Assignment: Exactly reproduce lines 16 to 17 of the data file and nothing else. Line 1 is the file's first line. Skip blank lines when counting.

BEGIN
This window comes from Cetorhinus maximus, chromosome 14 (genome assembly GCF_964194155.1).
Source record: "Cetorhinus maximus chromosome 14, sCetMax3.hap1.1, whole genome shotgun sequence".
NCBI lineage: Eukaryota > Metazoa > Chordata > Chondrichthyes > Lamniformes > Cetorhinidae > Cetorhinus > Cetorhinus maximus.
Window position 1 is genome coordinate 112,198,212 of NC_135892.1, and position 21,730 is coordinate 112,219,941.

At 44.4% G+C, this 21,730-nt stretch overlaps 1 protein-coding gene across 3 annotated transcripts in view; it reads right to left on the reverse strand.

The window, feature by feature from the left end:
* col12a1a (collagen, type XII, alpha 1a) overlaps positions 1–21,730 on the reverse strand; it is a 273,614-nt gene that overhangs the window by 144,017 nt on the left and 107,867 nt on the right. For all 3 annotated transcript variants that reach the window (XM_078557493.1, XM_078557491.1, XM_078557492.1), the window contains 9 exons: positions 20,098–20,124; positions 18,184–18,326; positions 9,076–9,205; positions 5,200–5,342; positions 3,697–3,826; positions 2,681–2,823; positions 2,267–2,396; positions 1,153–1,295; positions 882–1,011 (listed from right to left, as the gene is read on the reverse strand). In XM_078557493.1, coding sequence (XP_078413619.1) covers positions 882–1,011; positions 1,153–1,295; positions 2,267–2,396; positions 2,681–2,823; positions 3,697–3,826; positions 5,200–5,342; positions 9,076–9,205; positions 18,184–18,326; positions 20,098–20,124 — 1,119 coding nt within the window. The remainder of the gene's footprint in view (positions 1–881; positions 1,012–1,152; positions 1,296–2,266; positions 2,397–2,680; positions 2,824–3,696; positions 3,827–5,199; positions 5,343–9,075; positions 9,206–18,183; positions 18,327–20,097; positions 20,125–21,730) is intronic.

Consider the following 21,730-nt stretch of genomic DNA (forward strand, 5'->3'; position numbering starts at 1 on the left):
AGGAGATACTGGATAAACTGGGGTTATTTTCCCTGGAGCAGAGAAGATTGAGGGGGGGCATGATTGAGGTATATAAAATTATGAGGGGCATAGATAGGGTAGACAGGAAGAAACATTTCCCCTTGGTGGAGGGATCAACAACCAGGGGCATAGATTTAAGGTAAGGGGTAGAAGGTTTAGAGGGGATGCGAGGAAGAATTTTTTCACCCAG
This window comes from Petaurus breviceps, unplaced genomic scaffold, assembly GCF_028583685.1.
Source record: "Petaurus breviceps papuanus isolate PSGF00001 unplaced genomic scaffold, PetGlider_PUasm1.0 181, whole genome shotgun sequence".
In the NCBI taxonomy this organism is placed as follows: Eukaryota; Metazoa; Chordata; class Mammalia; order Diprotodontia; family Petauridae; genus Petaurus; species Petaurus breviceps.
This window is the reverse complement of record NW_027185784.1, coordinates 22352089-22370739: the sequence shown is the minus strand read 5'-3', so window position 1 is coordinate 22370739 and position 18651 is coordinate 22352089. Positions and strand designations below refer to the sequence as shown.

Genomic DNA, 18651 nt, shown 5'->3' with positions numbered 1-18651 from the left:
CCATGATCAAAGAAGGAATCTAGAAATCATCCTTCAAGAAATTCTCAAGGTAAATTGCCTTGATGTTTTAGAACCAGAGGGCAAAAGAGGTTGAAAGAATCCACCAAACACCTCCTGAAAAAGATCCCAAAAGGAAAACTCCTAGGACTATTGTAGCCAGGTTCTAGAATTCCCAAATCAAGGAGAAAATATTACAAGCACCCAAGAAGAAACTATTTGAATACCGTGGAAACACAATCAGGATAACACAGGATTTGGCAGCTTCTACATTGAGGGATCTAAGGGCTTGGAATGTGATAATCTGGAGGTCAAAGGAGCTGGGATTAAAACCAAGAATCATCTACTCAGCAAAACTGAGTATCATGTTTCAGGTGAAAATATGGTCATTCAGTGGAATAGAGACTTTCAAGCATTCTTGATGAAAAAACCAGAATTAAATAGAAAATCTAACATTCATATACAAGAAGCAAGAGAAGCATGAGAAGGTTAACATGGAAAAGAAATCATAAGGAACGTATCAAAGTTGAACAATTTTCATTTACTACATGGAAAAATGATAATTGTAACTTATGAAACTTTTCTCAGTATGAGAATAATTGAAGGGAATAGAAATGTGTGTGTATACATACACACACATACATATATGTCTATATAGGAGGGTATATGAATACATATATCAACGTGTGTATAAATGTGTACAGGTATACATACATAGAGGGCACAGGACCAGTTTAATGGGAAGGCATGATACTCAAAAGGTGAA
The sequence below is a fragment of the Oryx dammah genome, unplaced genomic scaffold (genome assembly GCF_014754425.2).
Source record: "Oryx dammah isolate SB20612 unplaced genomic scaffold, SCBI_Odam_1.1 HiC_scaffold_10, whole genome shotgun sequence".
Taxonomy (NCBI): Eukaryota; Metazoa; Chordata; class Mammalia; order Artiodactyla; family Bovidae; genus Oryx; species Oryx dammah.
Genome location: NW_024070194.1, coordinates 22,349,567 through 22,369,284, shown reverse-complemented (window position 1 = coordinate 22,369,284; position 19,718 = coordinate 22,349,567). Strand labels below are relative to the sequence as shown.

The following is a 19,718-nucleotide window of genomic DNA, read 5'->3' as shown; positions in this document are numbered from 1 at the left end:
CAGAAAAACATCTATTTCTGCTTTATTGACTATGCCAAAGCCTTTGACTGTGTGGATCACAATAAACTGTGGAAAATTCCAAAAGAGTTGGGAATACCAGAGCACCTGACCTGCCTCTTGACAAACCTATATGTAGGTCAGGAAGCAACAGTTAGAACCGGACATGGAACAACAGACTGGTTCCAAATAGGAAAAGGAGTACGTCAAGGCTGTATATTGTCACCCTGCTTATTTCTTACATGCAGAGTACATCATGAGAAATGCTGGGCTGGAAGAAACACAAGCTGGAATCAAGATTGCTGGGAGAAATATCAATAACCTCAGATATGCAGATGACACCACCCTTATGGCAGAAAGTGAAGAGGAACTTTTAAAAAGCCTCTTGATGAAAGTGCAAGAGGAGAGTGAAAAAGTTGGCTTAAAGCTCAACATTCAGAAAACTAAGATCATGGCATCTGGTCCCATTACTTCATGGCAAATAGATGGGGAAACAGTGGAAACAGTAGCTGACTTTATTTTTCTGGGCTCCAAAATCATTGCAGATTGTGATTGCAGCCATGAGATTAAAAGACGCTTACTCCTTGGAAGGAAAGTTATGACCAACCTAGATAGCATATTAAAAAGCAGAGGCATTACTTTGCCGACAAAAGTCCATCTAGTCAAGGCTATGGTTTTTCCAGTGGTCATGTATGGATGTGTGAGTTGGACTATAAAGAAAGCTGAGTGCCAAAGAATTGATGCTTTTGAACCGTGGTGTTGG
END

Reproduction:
The sequence below is a fragment of the Oryx dammah genome, unplaced genomic scaffold (genome assembly GCF_014754425.2).
Source record: "Oryx dammah isolate SB20612 unplaced genomic scaffold, SCBI_Odam_1.1 HiC_scaffold_10, whole genome shotgun sequence".